American Old Time Song Lyrics: 37 The Old Actors Story

Theater, Music-Hall, Nostalgic, Irish & Historic Old Songs, Volume 37

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By George R. Sims. As recited by Alex. J. Brown.

Mine is a wild, strange story-the strangest you ever heard;
There are many who won't believe it, but it a Gospel, every word:
It's the biggest drama of any in a long, adventurous life;
The scene was a ship, and the actors were myself and my new-wed wife.

You mustn't mind if I ramble and lose the thread now and then;
I'm old. you know, and I wander-it's a way with old women and men,
For their lives lie all behind them, and their thoughts go far away,
And are tempted afield, like children lost on a summer day.

The years must be live-And twenty that have passed since that awful night.
But I see it again this evening, I can never shut out the sight.
We were only a few weeks married, I and the wife, you know.
When we had an offer for Melbourne, And made up our minds to go.

We'd acted together in England, travelling up and down
With a strolling band of players, going from town to town;
We played the lovers together-we were leading lady and gent-
And at last we played in earnest, and straight to the church we went.

The parson gave us his blessing, and I gave Nellie the ring.
And swore that I'd love and cherish, and endow her with everything.
How we smiled at that part of the service when I said: "I thee endow!"
But as to the "love and cherish," I meant to keep that vow.

We were only a couple of strollers; we had coin when the show was good;
When it wasn't we went without it, and we did the best we could.
We were happy, and loved each other, and laughed at the shifts we made-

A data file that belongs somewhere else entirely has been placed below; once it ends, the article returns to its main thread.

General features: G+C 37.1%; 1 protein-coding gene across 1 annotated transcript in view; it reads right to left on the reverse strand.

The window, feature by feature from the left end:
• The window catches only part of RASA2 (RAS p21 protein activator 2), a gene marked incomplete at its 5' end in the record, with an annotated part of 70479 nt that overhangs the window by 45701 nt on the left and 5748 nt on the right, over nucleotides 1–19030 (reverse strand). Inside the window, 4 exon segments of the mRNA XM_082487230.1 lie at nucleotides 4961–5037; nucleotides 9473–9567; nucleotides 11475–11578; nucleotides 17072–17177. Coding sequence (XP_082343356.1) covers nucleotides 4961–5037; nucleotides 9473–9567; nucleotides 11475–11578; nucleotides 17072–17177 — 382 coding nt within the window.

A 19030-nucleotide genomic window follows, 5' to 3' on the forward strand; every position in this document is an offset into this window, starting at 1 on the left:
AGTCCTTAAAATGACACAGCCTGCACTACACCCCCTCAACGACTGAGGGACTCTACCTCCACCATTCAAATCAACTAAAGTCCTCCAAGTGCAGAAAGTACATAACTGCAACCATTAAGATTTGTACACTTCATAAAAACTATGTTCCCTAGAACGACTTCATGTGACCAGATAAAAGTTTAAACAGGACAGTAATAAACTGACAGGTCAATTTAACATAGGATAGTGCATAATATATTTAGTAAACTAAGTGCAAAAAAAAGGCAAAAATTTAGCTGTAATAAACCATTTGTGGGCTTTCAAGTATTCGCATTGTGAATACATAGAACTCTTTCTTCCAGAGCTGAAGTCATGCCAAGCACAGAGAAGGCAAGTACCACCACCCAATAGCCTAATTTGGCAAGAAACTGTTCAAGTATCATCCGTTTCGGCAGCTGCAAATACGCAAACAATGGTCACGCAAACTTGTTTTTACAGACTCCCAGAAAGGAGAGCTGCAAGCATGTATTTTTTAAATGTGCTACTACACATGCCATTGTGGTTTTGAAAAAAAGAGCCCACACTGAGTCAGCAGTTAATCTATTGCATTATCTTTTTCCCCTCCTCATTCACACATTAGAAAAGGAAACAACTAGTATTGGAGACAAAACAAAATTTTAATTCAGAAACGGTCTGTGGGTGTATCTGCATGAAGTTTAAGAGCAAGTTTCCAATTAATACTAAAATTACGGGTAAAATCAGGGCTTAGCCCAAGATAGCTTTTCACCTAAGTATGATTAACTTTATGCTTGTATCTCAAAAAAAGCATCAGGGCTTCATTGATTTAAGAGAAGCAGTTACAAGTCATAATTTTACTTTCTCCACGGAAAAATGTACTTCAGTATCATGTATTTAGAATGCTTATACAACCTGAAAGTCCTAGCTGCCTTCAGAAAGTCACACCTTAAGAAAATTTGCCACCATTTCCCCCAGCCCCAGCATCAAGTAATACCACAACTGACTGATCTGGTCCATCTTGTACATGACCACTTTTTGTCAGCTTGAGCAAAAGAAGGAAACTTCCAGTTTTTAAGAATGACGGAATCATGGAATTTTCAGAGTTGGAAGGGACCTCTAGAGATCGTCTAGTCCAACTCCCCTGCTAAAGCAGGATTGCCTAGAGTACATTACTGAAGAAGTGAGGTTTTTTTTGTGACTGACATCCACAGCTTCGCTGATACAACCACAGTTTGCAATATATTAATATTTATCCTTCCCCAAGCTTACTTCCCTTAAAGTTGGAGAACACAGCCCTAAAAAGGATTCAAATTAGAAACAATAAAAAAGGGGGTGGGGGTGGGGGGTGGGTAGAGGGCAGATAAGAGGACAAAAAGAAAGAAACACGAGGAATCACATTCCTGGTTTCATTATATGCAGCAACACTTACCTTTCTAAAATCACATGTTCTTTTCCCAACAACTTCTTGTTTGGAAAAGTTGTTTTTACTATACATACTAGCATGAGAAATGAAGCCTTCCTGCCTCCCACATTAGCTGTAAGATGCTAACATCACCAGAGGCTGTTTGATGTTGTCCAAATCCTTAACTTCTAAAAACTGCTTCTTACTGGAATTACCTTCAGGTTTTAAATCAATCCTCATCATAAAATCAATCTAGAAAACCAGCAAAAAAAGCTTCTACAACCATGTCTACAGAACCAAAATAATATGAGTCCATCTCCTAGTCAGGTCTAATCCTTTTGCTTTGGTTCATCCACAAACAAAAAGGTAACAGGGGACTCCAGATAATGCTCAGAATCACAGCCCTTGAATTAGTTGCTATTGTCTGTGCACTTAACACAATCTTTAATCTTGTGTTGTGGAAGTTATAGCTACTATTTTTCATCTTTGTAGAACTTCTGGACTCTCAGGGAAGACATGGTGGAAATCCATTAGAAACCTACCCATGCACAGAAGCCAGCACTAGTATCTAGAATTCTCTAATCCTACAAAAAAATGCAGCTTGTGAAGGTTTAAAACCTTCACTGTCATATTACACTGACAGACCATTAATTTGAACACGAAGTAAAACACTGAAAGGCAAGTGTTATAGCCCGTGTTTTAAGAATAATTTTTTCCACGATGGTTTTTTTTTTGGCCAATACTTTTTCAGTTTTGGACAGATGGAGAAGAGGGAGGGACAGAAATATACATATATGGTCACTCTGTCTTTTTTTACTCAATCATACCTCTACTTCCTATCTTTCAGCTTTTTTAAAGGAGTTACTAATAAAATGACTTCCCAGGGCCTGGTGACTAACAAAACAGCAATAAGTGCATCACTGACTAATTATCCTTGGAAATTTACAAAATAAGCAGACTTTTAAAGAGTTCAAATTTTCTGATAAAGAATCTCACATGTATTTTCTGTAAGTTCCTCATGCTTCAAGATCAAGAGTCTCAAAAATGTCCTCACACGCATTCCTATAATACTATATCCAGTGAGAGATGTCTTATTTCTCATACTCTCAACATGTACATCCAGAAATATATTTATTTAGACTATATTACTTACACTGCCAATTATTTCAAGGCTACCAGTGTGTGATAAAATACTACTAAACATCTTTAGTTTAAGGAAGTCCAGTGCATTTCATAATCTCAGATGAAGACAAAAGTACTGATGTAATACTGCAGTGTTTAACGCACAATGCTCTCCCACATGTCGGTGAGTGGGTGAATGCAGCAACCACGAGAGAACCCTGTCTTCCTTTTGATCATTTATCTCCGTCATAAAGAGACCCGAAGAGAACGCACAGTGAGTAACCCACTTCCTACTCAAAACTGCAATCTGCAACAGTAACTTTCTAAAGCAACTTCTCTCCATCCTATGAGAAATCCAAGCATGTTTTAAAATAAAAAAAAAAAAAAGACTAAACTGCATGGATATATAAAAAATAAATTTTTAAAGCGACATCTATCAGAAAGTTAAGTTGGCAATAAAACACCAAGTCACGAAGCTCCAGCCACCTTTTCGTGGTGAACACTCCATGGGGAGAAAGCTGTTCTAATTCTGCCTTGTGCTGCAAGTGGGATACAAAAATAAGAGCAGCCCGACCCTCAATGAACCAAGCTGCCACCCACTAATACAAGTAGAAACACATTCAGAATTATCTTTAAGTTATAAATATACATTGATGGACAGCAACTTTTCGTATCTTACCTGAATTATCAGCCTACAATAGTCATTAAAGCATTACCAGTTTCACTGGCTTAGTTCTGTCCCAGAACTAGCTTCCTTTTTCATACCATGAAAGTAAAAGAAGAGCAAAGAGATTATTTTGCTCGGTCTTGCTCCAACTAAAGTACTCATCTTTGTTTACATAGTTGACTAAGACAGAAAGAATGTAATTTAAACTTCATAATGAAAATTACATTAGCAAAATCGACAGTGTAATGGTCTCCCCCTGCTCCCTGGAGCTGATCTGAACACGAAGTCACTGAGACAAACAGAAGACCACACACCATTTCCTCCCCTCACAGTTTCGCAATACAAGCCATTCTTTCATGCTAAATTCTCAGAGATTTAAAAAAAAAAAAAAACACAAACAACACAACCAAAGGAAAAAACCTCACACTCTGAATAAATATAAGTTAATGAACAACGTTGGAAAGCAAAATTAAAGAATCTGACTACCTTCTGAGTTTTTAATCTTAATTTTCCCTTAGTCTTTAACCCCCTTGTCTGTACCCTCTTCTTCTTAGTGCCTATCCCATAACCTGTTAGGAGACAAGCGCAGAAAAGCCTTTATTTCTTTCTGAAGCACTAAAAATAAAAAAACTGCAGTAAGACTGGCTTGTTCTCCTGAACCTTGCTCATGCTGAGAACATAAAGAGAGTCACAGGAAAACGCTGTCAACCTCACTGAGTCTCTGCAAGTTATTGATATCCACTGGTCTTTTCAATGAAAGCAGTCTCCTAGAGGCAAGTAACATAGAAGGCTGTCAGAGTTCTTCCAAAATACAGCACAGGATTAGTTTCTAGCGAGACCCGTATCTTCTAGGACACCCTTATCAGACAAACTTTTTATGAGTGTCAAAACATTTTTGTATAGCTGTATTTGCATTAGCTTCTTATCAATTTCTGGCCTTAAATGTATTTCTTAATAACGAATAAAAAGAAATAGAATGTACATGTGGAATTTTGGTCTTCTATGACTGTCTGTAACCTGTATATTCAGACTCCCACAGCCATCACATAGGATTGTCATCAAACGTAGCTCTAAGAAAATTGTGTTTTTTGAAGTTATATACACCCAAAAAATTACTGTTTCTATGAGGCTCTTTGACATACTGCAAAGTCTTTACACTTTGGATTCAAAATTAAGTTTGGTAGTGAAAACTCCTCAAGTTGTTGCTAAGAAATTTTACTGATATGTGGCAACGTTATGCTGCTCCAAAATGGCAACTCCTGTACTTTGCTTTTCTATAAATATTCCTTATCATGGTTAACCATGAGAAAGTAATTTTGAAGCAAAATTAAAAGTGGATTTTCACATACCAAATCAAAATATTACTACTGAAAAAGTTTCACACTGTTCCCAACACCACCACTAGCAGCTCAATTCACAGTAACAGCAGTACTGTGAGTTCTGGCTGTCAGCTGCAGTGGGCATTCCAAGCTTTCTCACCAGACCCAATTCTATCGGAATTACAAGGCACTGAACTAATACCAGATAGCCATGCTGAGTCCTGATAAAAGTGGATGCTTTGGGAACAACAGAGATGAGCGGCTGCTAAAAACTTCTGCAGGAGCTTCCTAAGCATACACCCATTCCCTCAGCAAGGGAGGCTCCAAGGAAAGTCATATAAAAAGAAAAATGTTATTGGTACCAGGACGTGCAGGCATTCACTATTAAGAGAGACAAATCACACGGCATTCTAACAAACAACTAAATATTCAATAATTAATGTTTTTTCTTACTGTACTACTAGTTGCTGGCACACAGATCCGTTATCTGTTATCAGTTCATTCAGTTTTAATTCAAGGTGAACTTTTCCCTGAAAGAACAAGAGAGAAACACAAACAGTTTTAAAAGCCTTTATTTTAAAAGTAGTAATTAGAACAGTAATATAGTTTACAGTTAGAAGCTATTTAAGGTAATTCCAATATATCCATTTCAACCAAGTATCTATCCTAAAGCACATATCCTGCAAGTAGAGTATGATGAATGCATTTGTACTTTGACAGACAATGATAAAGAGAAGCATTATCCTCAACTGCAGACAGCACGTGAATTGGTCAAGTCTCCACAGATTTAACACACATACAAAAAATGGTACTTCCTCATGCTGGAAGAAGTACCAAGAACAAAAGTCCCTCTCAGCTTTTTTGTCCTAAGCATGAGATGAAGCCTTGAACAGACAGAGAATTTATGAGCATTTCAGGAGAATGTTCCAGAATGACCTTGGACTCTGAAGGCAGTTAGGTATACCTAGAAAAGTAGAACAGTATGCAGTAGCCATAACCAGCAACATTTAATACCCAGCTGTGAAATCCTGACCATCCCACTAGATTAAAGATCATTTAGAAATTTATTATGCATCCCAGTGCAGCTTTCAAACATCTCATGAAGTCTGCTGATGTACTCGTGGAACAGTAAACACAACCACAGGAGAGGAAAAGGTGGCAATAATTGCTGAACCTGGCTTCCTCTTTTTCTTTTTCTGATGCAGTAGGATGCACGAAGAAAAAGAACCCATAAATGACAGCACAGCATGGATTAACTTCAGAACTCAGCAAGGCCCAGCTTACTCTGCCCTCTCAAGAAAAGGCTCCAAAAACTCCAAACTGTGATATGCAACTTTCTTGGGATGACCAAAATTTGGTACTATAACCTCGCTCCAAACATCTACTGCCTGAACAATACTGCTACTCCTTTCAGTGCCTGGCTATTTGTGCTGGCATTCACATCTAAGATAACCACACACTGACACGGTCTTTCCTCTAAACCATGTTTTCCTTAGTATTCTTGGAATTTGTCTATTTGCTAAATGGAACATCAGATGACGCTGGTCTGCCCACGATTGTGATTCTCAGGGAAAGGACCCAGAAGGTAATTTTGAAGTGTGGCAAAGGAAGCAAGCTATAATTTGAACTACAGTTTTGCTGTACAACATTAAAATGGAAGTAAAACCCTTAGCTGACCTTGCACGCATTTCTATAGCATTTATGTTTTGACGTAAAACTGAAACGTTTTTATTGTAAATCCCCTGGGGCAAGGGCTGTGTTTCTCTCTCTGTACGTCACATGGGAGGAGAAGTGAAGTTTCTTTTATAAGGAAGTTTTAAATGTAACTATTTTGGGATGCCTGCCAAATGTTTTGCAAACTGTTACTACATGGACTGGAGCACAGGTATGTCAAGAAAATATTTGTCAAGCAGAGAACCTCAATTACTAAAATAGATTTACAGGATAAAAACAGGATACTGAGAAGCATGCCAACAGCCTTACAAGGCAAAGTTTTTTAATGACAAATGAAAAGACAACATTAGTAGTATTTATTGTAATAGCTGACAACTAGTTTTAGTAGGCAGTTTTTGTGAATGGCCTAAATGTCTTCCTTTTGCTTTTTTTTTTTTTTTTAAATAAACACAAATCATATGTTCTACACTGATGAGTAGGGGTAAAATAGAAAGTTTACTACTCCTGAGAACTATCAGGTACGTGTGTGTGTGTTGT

Where love makes plenty of sunshine, there poverty casts no shade.

Well, at last we got to London, and did pretty well for a bit;
Then the business dropped to nothing, and the manager took a flit-
Stepped off one Sunday morning, forgetting the treasury call:
But our luck was in, and we managed right on our feet to fall.

We got an offer for Melbourne-got It that very week.
Those were the days when thousands went over to fortune seek,
The days of the great gold fever, and a manager thought the spot
Good for a "spec," And took us as actors among his lot.

We hadn't a friend In England-we'd only ourselves to please-
And we jumped at the chance of trying our fortune across the seas.
We went on a sailing vessel, and the journey was long and rough;
We had'nt been out a fortnight before we had had enough.

But use is a second nature, and we'd got not to mind a storm
When misery came upon us-came in a hideous form.
My poor little wife fell ailing, grew worse, and at last so bad
That the doctor said she was dying-I thought 'twould have sent me mad -

Dying where leagues of billows seemed to shriek for their prey,
And the nearest land was hundreds-ay, thousands-of miles away.
She raved one night in a fever, and the next lay still as death,
So still I'd to bend and listen for the faintest sign of breath.

She seemed in a sleep, and sleeping, with a smile on her thin, wan face,
She passed away one morning, while I prayed to the throne of grace.
I knelt in the little cabin, and prayer after prayer I said,
Till the surgeon came and told me it was useless-my wife was dead'

Dead! I wouldn't believe it. They forced me away that night,
For I raved in my wild despairing, the shock sent me mail outright.
I was shut in the farthest cabin, and I beat my head on the side,
And all day long in my madness, "They've murdered her!" I cried.

They locked me away from my fellows-put me in cruel chains;